Business people like to say that “time is money” but it is much more than that. Time is our greatest asset, but it is what we choose to do with the time that we have available to us, that will define who we are and what you achieve in life. Time is one of the few things in life that you cannot get back.
Yes, you can spend all your money one day and in the next earn it all back, but not time. There is no way of you getting back time that has past you. I’m sure people have told you to use your time wisely. What that exactly entails is up to the individual. What are your goals in life? Do you want to retire rich and live a life of luxury or would you rather spend a life with friends and exploring the world and seeing new places?
One person’s waste of time is another’s time well spent. How are you utilising your greatest asset (time) in creating passive income? Let’s explore how time affect your investment performance and why it’s a critical factor in any strategy.
Let’s start with why longer-term results can be more predictable than shorter-term ones. The answer is, simply, averaging. One data point might be noisy, but as you accumulate more and average them, the outliers tend to offset each other. As a result, the trend starts to dominate the noise. The more data points you have, the closer you get to the expected result.
Translating this to the actual investment process, we have the justification for longer-term investing. Any fund will do well in some environments and less well in others. Holding for the long term allows you to receive the average return, without trying to time the good and bad periods. Planning for the long term lets you match the actual performance of your portfolio with your needs. Further, planning to consistently put money in regularly for the long term lets you take advantage of times when the market is down.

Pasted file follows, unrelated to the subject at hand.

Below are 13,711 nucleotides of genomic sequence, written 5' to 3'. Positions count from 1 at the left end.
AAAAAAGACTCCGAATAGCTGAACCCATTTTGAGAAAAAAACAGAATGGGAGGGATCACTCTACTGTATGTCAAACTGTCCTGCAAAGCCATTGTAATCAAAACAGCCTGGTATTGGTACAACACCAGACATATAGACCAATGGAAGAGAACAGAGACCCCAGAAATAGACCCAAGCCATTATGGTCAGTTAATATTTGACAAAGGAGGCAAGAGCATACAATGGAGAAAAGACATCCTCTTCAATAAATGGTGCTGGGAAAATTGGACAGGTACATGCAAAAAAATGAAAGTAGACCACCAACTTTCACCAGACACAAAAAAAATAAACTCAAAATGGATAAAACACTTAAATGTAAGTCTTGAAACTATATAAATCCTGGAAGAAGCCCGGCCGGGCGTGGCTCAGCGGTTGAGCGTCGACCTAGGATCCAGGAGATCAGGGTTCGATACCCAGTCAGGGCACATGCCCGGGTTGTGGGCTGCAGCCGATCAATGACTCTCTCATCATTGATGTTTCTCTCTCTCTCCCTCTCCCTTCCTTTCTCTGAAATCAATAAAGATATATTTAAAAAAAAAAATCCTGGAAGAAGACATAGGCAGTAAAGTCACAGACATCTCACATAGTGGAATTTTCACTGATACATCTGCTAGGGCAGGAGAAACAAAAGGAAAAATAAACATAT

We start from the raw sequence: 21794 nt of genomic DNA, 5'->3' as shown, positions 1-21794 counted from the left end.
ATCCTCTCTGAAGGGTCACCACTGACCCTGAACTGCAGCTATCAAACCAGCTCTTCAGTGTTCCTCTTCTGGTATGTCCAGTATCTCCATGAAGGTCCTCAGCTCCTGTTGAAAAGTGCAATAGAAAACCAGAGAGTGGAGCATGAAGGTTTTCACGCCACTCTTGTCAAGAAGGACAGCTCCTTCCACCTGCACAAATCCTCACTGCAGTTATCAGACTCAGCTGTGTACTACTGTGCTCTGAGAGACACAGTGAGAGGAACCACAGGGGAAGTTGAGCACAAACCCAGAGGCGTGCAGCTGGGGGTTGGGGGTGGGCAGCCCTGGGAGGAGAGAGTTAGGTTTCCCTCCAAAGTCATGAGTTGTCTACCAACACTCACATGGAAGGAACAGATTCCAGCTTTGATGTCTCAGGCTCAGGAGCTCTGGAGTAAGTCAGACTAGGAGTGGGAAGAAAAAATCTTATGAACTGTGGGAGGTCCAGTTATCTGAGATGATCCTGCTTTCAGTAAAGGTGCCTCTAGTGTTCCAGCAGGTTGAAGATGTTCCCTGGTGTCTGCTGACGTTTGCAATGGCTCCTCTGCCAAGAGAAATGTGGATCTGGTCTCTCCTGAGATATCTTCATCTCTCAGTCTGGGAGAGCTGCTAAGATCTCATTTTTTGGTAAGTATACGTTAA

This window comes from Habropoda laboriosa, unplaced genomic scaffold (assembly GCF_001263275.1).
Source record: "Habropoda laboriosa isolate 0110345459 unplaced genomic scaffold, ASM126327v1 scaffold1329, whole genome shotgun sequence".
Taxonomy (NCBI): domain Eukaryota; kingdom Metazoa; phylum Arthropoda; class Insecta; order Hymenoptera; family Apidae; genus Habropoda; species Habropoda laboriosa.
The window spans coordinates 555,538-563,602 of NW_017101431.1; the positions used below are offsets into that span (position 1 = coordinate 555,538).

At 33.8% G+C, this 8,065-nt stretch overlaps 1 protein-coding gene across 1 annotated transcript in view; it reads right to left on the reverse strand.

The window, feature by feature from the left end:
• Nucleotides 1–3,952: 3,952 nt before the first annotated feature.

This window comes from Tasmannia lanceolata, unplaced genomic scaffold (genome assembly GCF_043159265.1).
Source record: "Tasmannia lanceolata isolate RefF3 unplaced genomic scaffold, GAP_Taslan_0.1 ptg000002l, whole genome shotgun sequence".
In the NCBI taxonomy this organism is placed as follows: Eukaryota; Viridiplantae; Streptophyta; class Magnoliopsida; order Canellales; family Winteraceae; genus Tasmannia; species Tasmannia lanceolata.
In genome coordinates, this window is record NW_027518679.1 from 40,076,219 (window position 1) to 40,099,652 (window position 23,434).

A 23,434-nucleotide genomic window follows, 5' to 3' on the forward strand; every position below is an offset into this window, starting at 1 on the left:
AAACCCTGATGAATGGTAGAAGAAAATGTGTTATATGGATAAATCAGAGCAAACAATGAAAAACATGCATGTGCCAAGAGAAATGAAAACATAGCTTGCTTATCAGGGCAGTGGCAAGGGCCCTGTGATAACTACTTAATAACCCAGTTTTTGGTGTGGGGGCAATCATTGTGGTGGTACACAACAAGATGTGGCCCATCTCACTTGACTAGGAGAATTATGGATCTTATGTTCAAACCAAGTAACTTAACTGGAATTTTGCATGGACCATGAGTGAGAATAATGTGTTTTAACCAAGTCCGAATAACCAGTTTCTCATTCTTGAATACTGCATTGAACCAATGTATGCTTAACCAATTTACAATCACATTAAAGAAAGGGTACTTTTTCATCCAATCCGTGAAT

It’s impossible to predict exactly when to get into the market – or when to get out. Buy-and-hold investing sidesteps that dilemma altogether. There really is no right or wrong time to begin investing with a buy-and-hold approach. Volatility may make it easier to find entry points, but there are plenty of attractive companies out there in every market environment if you’re willing to do the work and look for them.
Horizon risk is the risk that your investment horizon may be unexpectedly shortened. For example, you lose your job, or the roof of your house needs immediate replacement. This may force you to sell some investments, including those that you had hoped to hold for the long term. If you are forced to sell investments at a time when the markets are down, you are likely to lose money.
To guard against horizon risk, you can include some short-term investments in your portfolio. This emergency fund could be cash in a high-interest savings account or short-term bonds. If you find yourself in a situation where you are forced to sell, these investments will limit your losses.
Generally, you should reduce your allocation of longer-term investments as you come closer to the end of your investment time horizon. This will help you avoid the risk of having to sell most or all of your investments at a time when the markets are down.
Ultimately, it will also depend on our individual preferences and risk appetites. If you are the type of person who is more ambitious and willing to take risks, then there is nothing to stop you from wanting more and continuing to take higher risks even when you’re older.
If you are the type of person who is easily contented and would rather not take on as much risks, then it might be best for you to grow your portfolio steadily and gradually by investing in low-risk investments throughout your entire life.
No matter what you choose, have a strategy and use your time wisely.